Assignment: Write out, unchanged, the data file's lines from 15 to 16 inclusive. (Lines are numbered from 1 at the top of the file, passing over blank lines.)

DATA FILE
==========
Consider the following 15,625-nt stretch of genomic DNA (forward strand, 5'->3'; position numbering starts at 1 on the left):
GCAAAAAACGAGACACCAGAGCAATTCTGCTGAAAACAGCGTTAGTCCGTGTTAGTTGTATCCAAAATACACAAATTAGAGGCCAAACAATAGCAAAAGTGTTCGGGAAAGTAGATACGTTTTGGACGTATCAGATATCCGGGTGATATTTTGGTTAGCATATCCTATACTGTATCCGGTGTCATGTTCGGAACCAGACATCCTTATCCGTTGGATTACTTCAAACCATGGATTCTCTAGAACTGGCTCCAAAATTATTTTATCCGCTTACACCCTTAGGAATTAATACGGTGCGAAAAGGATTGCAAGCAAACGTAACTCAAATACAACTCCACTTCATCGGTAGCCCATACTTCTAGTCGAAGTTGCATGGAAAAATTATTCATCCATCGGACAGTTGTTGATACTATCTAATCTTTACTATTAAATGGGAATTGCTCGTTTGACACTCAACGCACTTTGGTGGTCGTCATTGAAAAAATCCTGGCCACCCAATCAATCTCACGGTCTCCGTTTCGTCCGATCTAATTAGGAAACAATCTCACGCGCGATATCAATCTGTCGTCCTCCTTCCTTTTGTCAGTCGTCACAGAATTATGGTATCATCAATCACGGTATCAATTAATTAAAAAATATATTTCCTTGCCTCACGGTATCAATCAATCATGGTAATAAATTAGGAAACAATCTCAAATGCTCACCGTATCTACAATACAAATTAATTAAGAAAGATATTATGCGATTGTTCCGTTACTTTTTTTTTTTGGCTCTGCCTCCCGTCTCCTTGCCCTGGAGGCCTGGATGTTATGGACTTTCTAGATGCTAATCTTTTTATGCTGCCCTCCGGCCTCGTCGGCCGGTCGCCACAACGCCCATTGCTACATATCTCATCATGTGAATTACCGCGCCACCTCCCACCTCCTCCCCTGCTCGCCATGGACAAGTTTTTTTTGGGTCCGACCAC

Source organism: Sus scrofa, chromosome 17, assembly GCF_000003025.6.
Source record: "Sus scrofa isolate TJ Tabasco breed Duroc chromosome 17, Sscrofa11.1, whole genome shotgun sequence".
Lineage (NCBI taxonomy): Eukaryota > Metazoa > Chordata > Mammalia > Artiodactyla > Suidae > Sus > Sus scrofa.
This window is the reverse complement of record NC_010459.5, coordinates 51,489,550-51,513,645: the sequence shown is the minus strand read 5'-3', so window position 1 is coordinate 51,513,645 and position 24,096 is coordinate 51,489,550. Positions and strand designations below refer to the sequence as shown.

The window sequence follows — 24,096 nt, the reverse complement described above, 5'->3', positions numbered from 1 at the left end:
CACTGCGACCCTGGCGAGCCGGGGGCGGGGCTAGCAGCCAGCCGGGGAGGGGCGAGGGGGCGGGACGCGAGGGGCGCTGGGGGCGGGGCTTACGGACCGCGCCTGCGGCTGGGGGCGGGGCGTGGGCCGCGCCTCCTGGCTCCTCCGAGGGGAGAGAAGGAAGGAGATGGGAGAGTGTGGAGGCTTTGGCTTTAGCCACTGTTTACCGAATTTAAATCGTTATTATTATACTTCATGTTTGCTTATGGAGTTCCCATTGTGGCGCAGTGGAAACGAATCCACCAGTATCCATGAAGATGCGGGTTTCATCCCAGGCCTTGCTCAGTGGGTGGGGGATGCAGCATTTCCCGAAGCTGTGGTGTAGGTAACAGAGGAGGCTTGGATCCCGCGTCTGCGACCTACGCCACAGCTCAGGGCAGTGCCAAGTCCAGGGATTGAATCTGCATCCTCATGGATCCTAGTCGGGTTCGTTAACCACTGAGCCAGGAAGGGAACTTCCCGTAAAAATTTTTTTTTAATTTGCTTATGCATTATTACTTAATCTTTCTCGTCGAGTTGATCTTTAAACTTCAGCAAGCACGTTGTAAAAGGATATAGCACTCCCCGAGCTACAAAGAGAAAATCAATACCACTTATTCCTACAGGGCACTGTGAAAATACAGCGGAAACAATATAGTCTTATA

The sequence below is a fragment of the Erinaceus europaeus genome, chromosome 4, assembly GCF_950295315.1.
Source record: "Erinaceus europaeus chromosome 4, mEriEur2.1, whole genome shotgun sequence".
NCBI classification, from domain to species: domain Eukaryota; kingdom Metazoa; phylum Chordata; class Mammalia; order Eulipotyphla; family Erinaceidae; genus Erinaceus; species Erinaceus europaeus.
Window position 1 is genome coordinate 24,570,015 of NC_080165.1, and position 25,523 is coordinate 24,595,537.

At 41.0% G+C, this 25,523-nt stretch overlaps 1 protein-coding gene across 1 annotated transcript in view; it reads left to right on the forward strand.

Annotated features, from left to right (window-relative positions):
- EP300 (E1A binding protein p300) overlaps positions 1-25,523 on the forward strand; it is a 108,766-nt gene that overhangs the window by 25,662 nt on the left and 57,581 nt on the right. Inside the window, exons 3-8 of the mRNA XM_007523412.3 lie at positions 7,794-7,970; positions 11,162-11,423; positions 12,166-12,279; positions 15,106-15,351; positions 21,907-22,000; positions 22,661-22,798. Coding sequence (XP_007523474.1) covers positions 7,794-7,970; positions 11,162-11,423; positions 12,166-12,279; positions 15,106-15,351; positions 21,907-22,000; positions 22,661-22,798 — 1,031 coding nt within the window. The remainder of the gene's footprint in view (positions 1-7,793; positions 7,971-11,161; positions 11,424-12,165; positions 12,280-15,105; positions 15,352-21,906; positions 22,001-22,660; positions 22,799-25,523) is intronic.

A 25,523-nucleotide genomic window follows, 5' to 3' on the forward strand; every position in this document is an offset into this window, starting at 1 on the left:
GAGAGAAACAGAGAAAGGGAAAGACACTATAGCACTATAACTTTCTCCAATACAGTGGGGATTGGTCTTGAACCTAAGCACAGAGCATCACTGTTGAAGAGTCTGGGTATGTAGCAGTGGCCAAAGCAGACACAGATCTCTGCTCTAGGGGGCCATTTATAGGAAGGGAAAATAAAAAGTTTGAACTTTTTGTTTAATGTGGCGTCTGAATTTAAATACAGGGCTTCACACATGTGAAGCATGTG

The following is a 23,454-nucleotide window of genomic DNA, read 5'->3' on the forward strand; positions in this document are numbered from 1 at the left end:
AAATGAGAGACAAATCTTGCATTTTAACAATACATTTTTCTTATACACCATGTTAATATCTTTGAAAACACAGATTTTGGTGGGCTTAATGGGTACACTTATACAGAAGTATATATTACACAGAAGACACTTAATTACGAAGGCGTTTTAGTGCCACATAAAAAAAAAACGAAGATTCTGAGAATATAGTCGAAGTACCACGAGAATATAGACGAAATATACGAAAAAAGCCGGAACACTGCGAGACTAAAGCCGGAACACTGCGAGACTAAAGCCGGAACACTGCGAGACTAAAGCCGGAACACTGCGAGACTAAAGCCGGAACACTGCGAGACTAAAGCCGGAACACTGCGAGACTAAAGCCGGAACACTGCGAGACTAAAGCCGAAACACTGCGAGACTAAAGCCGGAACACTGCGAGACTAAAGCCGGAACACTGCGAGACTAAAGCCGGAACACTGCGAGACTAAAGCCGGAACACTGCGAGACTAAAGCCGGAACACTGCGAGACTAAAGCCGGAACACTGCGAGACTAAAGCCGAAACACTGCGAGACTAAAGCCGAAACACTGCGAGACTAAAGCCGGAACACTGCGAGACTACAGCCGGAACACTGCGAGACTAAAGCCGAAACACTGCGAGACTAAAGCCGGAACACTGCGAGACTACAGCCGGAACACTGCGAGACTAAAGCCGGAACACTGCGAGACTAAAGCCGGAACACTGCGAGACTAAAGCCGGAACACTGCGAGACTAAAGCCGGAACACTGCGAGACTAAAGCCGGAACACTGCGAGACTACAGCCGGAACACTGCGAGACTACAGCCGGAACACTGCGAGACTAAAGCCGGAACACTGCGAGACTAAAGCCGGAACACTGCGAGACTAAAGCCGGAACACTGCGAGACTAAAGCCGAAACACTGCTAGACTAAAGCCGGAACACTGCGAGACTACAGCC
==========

- EP300 (E1A binding protein p300) overlaps positions 1-25,523 on the forward strand; it is a 108,766-nt gene that overhangs the window by 25,662 nt on the left and 57,581 nt on the right. Inside the window, exons 3-8 of the mRNA XM_007523412.3 lie at positions 7,794-7,970; positions 11,162-11,423; positions 12,166-12,279; positions 15,106-15,351; positions 21,907-22,000; positions 22,661-22,798. Coding sequence (XP_007523474.1) covers positions 7,794-7,970; positions 11,162-11,423; positions 12,166-12,279; positions 15,106-15,351; positions 21,907-22,000; positions 22,661-22,798 — 1,031 coding nt within the window. The remainder of the gene's footprint in view (positions 1-7,793; positions 7,971-11,161; positions 11,424-12,165; positions 12,280-15,105; positions 15,352-21,906; positions 22,001-22,660; positions 22,799-25,523) is intronic.

A 25,523-nucleotide genomic window follows, 5' to 3' on the forward strand; every position in this document is an offset into this window, starting at 1 on the left: